Christopher Nolan’s Dark Knight trilogy revolutionized the comic book movie genre. Batman Begins inspired a slew of gritty, semi-realistic reinventions of iconic superheroes (including a bunch of lighthearted characters that didn’t suit that treatment, like Superman, Spider-Man, and the Fantastic Four). The Dark Knight and The Dark Knight Rises took the Bat’s big-screen adventures to a whole new level with their epic scope and breathtaking IMAX action sequences.

Batman’s villains are arguably as iconic and recognizable as Batman himself. Throughout his acclaimed trilogy, Nolan provided fans with pitch-perfect on-screen takes on such beloved Batman villains as the Joker, Two-Face, and Catwoman.

8 Talia Al Ghul

After playing the femme fatale in Nolan’s sci-fi heist thriller Inception, Marion Cotillard played the femme fatale in his Batman finale, The Dark Knight Rises. Although her character is introduced as a love interest for Bruce called “Miranda Tate,” she turns out to be Talia al Ghul – the daughter of the Bat’s original arch-nemesis (at least in this trilogy), Ra’s al Ghul – in cahoots with Bane.

As usual, Cotillard gives a great performance, but the movie has far too many villains (like many overstuffed comic book films) and Talia is one of the unnecessary ones who could’ve been cut.

7 Carmine Falcone

When the Caped Crusader starts cleaning up the streets of Gotham in Batman Begins, he starts by taking on organized crime. He goes after Carmine Falcone, a typical mob boss.

While Tom Wilkinson’s performance offers a pitch-perfect take on the hard-boiled gangster archetype, Falcone is still just a familiar archetype. It’s difficult for a Batman villain to be truly memorable without a unique gimmick like a clown aesthetic or an army of penguins or an obsession with riddles.

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6 Catwoman

Anne Hathaway established a working relationship with Nolan that would continue into Interstellar when she played Selina Kyle – better known as Catwoman – in The Dark Knight Rises.

Nolan has a lot of fun with Selina’s classical “femme fatale” characterization (the character is ripped straight from the kind of noir that inspired Nolan’s early work), but Hathaway’s performance doesn’t have the unnerving edge of Michelle Pfeiffer’s seminal turn in Batman Returns.

5 The Scarecrow

Batman Begins marked the first of many collaborations between Nolan and Cillian Murphy. The actor went on to appear in Inception, Dunkirk, and Nolan’s upcoming biopic of J. Robert Oppenheimer, in which he’ll play Oppenheimer himself. Murphy’s first role in a Nolan movie was Jonathan Crane, a.k.a. the Scarecrow, in Batman Begins (and later in its sequels).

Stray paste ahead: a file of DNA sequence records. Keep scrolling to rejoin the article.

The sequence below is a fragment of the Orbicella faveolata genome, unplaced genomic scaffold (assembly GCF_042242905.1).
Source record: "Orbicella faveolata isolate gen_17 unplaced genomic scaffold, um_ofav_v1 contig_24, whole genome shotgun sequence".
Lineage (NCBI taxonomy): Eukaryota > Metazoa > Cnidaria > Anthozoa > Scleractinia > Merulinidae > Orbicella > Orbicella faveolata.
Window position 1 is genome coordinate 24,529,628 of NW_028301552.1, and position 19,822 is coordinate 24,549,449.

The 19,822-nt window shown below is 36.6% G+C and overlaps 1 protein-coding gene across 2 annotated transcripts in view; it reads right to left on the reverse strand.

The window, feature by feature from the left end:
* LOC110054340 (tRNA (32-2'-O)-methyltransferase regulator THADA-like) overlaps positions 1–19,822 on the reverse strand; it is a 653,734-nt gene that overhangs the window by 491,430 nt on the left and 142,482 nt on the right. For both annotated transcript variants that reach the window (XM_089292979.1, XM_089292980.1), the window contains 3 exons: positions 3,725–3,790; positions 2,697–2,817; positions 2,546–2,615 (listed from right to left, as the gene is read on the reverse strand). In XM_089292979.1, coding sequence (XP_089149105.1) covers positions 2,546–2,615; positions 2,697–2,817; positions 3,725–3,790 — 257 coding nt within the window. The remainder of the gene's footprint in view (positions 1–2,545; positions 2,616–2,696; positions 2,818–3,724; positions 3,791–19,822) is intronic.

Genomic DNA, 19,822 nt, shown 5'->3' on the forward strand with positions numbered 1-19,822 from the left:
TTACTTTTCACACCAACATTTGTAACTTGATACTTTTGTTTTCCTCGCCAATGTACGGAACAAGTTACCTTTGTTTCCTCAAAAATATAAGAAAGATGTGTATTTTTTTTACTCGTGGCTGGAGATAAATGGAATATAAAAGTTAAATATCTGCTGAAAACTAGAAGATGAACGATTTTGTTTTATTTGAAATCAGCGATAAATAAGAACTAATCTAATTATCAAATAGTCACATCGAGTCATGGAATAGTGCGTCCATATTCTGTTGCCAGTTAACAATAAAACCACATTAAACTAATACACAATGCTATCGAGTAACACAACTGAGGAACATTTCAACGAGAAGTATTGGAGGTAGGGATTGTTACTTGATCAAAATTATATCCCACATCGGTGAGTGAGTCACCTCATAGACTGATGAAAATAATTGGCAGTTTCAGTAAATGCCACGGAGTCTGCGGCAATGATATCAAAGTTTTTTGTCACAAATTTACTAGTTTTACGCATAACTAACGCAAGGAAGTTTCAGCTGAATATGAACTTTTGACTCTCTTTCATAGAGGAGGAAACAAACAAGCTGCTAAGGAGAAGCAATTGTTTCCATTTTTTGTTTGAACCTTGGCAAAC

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The Scarecrow is an unforgettable villain who uses fear as a weapon and wears a genuinely creepy mask that’s basically a burlap sack with a couple of beady eye-holes crudely scrawled out. Murphy reprised the role for a cameo in The Dark Knight and a larger role in The Dark Knight Rises as a judge presiding over one of Bane’s crooked dystopian courtrooms.

4 Bane

The main villain in The Dark Knight Rises had a lot to live up to. Heath Ledger had just won an Oscar for playing the Joker in the Bat’s previous on-screen adventure and the next villain had to try to top that. Tom Hardy does an admirable job of playing Bane as the brains behind a widespread terrorist plot as he stages the French Revolution on the streets of Gotham, but his dialogue is mostly incomprehensible as the words get buried under his mask.

Ultimately, Nolan’s take on Bane is a shallow re-tread of his take on the Joker as a criminal mastermind terrorizing Gotham with a carefully laid-out (and overly complicated) plan. But the character is still memorable and presents a tangible physical threat to the Bat.

3 Two-Face

Harvey Dent’s supervillain alter ego, Two-Face, was previously played by Tommy Lee Jones in Batman Forever. But since Jones got swept up in matching his co-star Jim Carrey’s wackiness, he failed to capture the tragic dichotomy of Dent, the unwaveringly heroic district attorney, and Two-Face, the corrupted criminal figure.

While Jones’ turn as Two-Face was too hammy and over-the-top to resonate with audiences, Aaron Eckhart nailed it in The Dark Knight. He initially plays Harvey as the noble “white knight” putting Gotham’s most notorious criminals behind bars. But, by the end of the movie, he’s one of Gotham’s most notorious criminals himself.

2 Ra’s Al Ghul

Liam Neeson played the first villain that Christian Bale’s Bruce Wayne faced in Batman Begins. Henri Ducard is initially introduced as Bruce’s trainer who teaches him how to fight with the League of Shadows ahead of his crimefighting crusade.

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This character is a classic mentor-turned-enemy. After teaching Bruce how to fight, Ducard – which turns out to be an alias for iconic Bat-baddie Ra’s al Ghul – ends up fighting him for control of Gotham City.

1 The Joker

Heath Ledger’s Oscar-winning turn as the Clown Prince of Crime isn’t just widely regarded to be the best villain from The Dark Knight trilogy; it’s often ranked as one of the all-time greatest on-screen portrayals of a supervillain alongside Alfred Molina’s Doc Ock and Michael B. Jordan’s Killmonger.

Nolan translated Batman and the Joker’s quintessential hero-villain dynamic to the screen beautifully: “You complete me.” Ledger’s psychotic, unpredictable agent of chaos offered a perfect ideological counterpoint to Christian Bale’s meticulous, razor-focused Caped Crusader.

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